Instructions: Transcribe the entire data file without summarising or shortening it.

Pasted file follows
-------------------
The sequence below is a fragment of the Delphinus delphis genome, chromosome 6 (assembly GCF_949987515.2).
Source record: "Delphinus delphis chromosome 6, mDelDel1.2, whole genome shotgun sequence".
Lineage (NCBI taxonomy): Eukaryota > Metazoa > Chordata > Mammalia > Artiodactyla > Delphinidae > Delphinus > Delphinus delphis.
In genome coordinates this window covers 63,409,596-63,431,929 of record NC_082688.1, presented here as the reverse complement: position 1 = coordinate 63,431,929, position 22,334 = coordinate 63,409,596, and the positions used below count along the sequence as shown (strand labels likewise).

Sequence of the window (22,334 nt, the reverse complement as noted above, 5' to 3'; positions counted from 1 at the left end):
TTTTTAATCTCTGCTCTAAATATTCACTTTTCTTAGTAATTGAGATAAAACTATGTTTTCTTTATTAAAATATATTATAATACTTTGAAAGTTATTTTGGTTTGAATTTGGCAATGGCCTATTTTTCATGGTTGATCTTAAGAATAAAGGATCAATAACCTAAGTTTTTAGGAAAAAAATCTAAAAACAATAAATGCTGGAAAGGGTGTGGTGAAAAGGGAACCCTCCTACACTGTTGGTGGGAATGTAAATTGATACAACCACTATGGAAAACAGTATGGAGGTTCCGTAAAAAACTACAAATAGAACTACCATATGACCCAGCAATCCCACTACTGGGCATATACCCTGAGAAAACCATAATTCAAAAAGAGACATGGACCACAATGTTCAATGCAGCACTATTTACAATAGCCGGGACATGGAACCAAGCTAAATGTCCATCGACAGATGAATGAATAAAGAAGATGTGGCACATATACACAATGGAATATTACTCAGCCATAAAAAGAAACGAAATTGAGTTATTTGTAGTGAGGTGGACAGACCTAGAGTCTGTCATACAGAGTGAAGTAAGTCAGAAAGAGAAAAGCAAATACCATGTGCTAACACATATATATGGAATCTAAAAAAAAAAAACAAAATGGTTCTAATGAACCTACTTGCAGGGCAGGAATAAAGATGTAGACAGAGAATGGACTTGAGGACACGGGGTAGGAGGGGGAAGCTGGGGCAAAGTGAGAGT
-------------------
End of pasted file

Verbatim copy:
The sequence below is a fragment of the Delphinus delphis genome, chromosome 6 (assembly GCF_949987515.2).
Source record: "Delphinus delphis chromosome 6, mDelDel1.2, whole genome shotgun sequence".
Lineage (NCBI taxonomy): Eukaryota > Metazoa > Chordata > Mammalia > Artiodactyla > Delphinidae > Delphinus > Delphinus delphis.
In genome coordinates this window covers 63,409,596-63,431,929 of record NC_082688.1, presented here as the reverse complement: position 1 = coordinate 63,431,929, position 22,334 = coordinate 63,409,596, and the positions used below count along the sequence as shown (strand labels likewise).

Sequence of the window (22,334 nt, the reverse complement as noted above, 5' to 3'; positions counted from 1 at the left end):
TTTTTAATCTCTGCTCTAAATATTCACTTTTCTTAGTAATTGAGATAAAACTATGTTTTCTTTATTAAAATATATTATAATACTTTGAAAGTTATTTTGGTTTGAATTTGGCAATGGCCTATTTTTCATGGTTGATCTTAAGAATAAAGGATCAATAACCTAAGTTTTTAGGAAAAAAATCTAAAAACAATAAATGCTGGAAAGGGTGTGGTGAAAAGGGAACCCTCCTACACTGTTGGTGGGAATGTAAATTGATACAACCACTATGGAAAACAGTATGGAGGTTCCGTAAAAAACTACAAATAGAACTACCATATGACCCAGCAATCCCACTACTGGGCATATACCCTGAGAAAACCATAATTCAAAAAGAGACATGGACCACAATGTTCAATGCAGCACTATTTACAATAGCCGGGACATGGAACCAAGCTAAATGTCCATCGACAGATGAATGAATAAAGAAGATGTGGCACATATACACAATGGAATATTACTCAGCCATAAAAAGAAACGAAATTGAGTTATTTGTAGTGAGGTGGACAGACCTAGAGTCTGTCATACAGAGTGAAGTAAGTCAGAAAGAGAAAAGCAAATACCATGTGCTAACACATATATATGGAATCTAAAAAAAAAAAACAAAATGGTTCTAATGAACCTACTTGCAGGGCAGGAATAAAGATGTAGACAGAGAATGGACTTGAGGACACGGGGTAGGAGGGGGAAGCTGGGGCAAAGTGAGAGT